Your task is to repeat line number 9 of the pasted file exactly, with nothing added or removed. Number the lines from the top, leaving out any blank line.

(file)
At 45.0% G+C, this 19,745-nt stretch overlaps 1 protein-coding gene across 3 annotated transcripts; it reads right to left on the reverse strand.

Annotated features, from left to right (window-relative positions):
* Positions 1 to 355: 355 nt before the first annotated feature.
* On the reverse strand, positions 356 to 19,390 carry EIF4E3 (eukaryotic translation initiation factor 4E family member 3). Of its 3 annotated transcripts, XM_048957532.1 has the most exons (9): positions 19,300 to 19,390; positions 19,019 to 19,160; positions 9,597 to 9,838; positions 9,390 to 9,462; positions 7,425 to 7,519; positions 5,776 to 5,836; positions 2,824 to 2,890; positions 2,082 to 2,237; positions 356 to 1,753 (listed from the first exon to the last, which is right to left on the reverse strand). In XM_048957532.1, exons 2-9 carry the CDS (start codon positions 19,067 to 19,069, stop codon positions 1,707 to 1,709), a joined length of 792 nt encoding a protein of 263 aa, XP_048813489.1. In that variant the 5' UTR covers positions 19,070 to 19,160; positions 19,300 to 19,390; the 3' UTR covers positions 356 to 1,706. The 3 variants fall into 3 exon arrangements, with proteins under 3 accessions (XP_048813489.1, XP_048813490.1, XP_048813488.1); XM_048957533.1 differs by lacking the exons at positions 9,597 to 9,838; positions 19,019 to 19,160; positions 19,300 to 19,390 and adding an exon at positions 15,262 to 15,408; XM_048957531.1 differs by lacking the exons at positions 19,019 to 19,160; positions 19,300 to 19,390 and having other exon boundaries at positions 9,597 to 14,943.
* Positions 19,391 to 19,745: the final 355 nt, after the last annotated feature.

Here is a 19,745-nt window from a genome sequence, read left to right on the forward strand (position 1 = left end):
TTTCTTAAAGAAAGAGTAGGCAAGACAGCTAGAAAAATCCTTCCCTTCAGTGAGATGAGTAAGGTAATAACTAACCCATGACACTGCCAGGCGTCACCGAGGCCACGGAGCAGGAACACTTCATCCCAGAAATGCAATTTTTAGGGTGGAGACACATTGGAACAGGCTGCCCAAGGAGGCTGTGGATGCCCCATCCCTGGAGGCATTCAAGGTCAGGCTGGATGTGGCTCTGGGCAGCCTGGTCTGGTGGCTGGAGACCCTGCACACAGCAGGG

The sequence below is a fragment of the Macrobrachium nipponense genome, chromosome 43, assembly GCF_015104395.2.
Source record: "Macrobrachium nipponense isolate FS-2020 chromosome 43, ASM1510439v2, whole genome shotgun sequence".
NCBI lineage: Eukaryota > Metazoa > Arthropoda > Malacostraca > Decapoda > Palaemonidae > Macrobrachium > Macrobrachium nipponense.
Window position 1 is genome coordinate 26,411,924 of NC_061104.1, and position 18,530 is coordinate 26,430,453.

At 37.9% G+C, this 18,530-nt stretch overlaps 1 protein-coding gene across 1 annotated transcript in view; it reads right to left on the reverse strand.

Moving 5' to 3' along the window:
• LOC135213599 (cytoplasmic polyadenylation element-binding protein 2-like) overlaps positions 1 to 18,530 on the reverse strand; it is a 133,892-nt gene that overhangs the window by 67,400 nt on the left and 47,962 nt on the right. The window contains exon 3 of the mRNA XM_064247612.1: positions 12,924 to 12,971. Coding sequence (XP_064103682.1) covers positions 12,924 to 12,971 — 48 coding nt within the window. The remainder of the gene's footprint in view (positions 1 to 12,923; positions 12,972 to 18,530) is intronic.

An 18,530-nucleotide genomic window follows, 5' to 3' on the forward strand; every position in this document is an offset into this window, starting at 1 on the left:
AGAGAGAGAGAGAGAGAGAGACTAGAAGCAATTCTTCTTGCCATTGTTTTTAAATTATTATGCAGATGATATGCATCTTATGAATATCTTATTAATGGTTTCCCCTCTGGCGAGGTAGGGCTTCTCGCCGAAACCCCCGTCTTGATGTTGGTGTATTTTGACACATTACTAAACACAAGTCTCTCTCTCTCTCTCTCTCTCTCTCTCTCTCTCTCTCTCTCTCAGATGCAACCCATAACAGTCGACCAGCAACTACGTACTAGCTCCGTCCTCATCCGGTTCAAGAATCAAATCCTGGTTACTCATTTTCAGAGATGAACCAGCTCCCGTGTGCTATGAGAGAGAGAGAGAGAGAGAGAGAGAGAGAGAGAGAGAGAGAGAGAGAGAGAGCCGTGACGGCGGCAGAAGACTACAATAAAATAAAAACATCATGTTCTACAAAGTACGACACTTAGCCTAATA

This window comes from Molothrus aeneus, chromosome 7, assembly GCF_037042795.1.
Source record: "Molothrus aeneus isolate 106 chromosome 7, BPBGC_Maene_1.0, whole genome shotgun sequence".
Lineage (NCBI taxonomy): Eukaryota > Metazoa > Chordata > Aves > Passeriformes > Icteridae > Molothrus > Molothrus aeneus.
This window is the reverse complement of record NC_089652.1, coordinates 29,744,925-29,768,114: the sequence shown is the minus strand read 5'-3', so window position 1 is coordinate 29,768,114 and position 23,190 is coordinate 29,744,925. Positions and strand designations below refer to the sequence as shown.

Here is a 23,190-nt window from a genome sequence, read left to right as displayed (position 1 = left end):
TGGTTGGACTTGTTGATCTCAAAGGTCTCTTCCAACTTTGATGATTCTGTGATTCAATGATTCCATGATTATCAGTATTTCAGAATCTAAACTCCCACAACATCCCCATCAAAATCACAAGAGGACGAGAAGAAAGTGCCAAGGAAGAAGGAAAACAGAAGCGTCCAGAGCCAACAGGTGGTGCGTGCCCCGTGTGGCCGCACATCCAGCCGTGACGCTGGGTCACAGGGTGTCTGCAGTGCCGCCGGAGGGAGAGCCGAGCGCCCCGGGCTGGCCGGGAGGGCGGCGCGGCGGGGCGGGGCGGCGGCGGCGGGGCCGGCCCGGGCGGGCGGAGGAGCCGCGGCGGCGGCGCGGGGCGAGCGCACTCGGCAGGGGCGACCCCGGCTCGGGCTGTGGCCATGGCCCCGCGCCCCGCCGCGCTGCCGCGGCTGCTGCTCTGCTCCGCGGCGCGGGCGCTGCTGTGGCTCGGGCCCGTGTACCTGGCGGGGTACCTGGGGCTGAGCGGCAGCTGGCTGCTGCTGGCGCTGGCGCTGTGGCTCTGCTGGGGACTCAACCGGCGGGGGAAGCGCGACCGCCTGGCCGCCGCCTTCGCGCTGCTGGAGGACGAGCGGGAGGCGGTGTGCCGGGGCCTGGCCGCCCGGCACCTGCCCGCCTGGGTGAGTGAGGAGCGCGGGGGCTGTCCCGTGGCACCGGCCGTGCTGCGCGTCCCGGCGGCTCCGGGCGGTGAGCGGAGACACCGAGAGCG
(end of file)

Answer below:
Source record: "Macrobrachium nipponense isolate FS-2020 chromosome 43, ASM1510439v2, whole genome shotgun sequence".